A little over a year ago I started using a period cup instead of tampons and it has changed my life (well, my life during my menstrual cycle at least).
Years ago I remember seeing period cups for the first time and thinking they were so weird. The concept was so foreign to me, I didn't understand how they worked, I imagined they were messy and I thought they were for women who were super "granola".
I then started seeing ads for them and people post about them on social media and I became intrigued, but I still had so many questions. How do you use it? How do you empty it? Is it messy? Does it hurt? And so on. Then one day, someone I followed on Instagram talked about her period cup on her instagram stories and I found it so helpful to hear about her experience and answer some of her frequently asked questions. I then decided to give it a shot and I haven't looked back since.
A little while ago I asked you to submit your period cup questions to me on Instagram so I could help answer them. Please note that this post is based on my own personal experience and I am obviously not a period cup pro or medical professional.
So here are some answers to your questions, tips and some of my own experiences/opinions...
1. Periods Are Normal, Not Gross
Right away let's put this out there: periods are normal, not gross. For the most part we all have one once a month. It's an incredibly healthy and important part of being a woman and it's not gross, dirty, taboo or anything to be ashamed of. Many of us have been conditioned to be hush-hush about our periods, and while I won't go around shouting it from the rooftops (although shouting it on Instagram is another story LOL), I think we need to continue to normalize it by talking about it as a perfectly normal and healthy aspect of being a woman.
2. What is a Period Cup and How Does it Work?
A period cup is a soft, flexible, medical-grade silicone cup that you insert kind of like a tampon. Instead of being absorbent like a tampon, it is a cup that catches and holds the menstrual blood. It works by forming a seal inside the vagina to prevent leakage and catch the blood.
It comes in different sizes and styles and you can usually go up to 12 hours without emptying it. It can be safely worn overnight. It shouldn't hurt, so if it does you may not have inserted it correctly or have the wrong size. It can last up to 10 years, making it an incredibly eco-friendly alternative to disposable tampons and pads.
3. How Do I Choose One?
Start by doing your research and seeing what is available out there. A Diva Cup is an easy place to start because they are carried at most grocery stores and drug stores. They come in 3 sizes depending on your age, body type and flow type.
I started with a Diva Cup. I bought the large size (recommended for women who have given birth), but ended up switching to the small size. I also found that the stem bothered me, so I cut it off. Recently I switched to the Dot Cup and I love it. I find it fits better, is super comfortable and stays put. (Not sponsored, I bought it on my own and genuinely love it).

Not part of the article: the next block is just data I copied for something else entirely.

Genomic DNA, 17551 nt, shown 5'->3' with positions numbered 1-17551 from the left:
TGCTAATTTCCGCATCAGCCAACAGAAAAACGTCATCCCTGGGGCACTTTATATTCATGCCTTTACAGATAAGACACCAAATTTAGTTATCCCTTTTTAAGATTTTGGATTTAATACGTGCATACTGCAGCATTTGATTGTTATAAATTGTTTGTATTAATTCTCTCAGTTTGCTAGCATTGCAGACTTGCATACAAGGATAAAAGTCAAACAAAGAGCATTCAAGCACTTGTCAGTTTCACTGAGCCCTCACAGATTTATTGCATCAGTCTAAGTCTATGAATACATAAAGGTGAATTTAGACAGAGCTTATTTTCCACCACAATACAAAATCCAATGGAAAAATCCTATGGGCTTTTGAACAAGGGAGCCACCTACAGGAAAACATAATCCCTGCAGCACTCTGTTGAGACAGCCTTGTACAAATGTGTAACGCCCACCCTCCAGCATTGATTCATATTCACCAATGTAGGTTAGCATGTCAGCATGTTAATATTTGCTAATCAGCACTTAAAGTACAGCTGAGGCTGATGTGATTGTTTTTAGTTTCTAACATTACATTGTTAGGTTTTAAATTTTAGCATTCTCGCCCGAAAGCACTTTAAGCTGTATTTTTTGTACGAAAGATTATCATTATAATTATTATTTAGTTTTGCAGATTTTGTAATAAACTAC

You may have to start with one size and depending on how it works, or how heavy your flow is, switch to the other size or style.
4. How Do I Use It?
Remember to always wash your hands before inserting or removing your cup (pretty self explanatory).
To insert it, fold it into a "U" shape and hold it with two fingers, inserting it like a tampon. Period Cups come with instructions, so there should be an image of how to do this or you can google it. Once you let go, the cup will open. You can grip the cup by the base and give a little turn to make sure it's fully open. You may need to give it a gentle little pull or push to get it to position properly. You may hear a little "suction" noise, which is a good sign because it means it has formed a seal.
Here is a tip if you have trouble inserting it or aren't sure if it's in the correct position: Since the vagina points slightly towards the tailbone, using a J-motion to insert it may help to ensure that it's positioned correctly (insert towards your tailbone and then up). To get the hang of it, it may be easier to lie on your back and insert it this way, which also helps to relax the muscles and position it easier, or stand with one leg up on the side of a tub, etc. until you get the feel of where it should be positioned.
To remove it, you'll want to grip the base of the cup to pull it out and not the stem. The stem can be used to gently pull it down if need be but it's important that you grip the base in order to break the seal and remove it.